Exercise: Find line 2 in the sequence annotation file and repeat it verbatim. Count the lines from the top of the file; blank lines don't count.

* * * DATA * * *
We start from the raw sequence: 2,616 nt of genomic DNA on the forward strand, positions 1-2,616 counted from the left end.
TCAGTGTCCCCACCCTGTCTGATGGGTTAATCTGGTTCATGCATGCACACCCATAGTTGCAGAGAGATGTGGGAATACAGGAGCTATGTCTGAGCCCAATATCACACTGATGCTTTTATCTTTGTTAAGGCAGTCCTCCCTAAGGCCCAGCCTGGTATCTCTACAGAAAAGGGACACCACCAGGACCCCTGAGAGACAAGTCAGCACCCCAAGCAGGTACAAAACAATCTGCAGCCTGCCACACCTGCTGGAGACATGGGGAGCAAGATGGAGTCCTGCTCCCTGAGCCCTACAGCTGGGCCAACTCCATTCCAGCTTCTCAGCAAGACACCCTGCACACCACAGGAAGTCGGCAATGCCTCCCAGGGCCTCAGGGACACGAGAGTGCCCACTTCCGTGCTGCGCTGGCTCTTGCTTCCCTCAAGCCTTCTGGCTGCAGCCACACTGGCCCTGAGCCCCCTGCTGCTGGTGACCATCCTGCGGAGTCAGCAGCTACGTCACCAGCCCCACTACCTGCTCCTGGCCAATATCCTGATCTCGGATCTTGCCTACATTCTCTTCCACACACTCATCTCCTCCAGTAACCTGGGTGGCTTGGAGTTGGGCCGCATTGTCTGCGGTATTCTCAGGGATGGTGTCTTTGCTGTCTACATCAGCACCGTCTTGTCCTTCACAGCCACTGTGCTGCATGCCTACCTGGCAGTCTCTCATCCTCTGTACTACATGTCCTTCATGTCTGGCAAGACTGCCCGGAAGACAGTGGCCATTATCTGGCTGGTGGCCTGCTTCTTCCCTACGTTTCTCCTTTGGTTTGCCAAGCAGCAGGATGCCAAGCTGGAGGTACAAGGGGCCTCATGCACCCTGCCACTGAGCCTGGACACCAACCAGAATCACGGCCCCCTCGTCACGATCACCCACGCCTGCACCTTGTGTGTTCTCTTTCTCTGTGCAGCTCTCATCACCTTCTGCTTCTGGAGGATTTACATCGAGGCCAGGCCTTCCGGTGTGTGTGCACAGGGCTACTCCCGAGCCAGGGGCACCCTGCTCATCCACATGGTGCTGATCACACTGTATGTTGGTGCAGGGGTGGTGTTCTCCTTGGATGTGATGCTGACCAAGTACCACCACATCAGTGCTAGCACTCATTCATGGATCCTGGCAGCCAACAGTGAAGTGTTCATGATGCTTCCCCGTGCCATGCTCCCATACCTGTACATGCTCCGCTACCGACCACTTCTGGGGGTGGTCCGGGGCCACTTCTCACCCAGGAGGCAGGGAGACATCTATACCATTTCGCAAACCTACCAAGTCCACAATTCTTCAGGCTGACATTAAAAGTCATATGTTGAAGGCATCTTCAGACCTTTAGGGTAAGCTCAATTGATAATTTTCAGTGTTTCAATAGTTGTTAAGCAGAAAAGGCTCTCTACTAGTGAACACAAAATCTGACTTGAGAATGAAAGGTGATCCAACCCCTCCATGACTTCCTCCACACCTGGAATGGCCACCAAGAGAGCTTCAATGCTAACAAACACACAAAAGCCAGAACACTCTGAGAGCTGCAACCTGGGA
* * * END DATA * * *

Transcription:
TCAGTGTCCCCACCCTGTCTGATGGGTTAATCTGGTTCATGCATGCACACCCATAGTTGCAGAGAGATGTGGGAATACAGGAGCTATGTCTGAGCCCAATATCACACTGATGCTTTTATCTTTGTTAAGGCAGTCCTCCCTAAGGCCCAGCCTGGTATCTCTACAGAAAAGGGACACCACCAGGACCCCTGAGAGACAAGTCAGCACCCCAAGCAGGTACAAAACAATCTGCAGCCTGCCACACCTGCTGGAGACATGGGGAGCAAGATGGAGTCCTGCTCCCTGAGCCCTACAGCTGGGCCAACTCCATTCCAGCTTCTCAGCAAGACACCCTGCACACCACAGGAAGTCGGCAATGCCTCCCAGGGCCTCAGGGACACGAGAGTGCCCACTTCCGTGCTGCGCTGGCTCTTGCTTCCCTCAAGCCTTCTGGCTGCAGCCACACTGGCCCTGAGCCCCCTGCTGCTGGTGACCATCCTGCGGAGTCAGCAGCTACGTCACCAGCCCCACTACCTGCTCCTGGCCAATATCCTGATCTCGGATCTTGCCTACATTCTCTTCCACACACTCATCTCCTCCAGTAACCTGGGTGGCTTGGAGTTGGGCCGCATTGTCTGCGGTATTCTCAGGGATGGTGTCTTTGCTGTCTACATCAGCACCGTCTTGTCCTTCACAGCCACTGTGCTGCATGCCTACCTGGCAGTCTCTCATCCTCTGTACTACATGTCCTTCATGTCTGGCAAGACTGCCCGGAAGACAGTGGCCATTATCTGGCTGGTGGCCTGCTTCTTCCCTACGTTTCTCCTTTGGTTTGCCAAGCAGCAGGATGCCAAGCTGGAGGTACAAGGGGCCTCATGCACCCTGCCACTGAGCCTGGACACCAACCAGAATCACGGCCCCCTCGTCACGATCACCCACGCCTGCACCTTGTGTGTTCTCTTTCTCTGTGCAGCTCTCATCACCTTCTGCTTCTGGAGGATTTACATCGAGGCCAGGCCTTCCGGTGTGTGTGCACAGGGCTACTCCCGAGCCAGGGGCACCCTGCTCATCCACATGGTGCTGATCACACTGTATGTTGGTGCAGGGGTGGTGTTCTCCTTGGATGTGATGCTGACCAAGTACCACCACATCAGTGCTAGCACTCATTCATGGATCCTGGCAGCCAACAGTGAAGTGTTCATGATGCTTCCCCGTGCCATGCTCCCATACCTGTACATGCTCCGCTACCGACCACTTCTGGGGGTGGTCCGGGGCCACTTCTCACCCAGGAGGCAGGGAGACATCTATACCATTTCGCAAACCTACCAAGTCCACAATTCTTCAGGCTGACATTAAAAGTCATATGTTGAAGGCATCTTCAGACCTTTAGGGTAAGCTCAATTGATAATTTTCAGTGTTTCAATAGTTGTTAAGCAGAAAAGGCTCTCTACTAGTGAACACAAAATCTGACTTGAGAATGAAAGGTGATCCAACCCCTCCATGACTTCCTCCACACCTGGAATGGCCACCAAGAGAGCTTCAATGCTAACAAACACACAAAAGCCAGAACACTCTGAGAGCTGCAACCTGGGA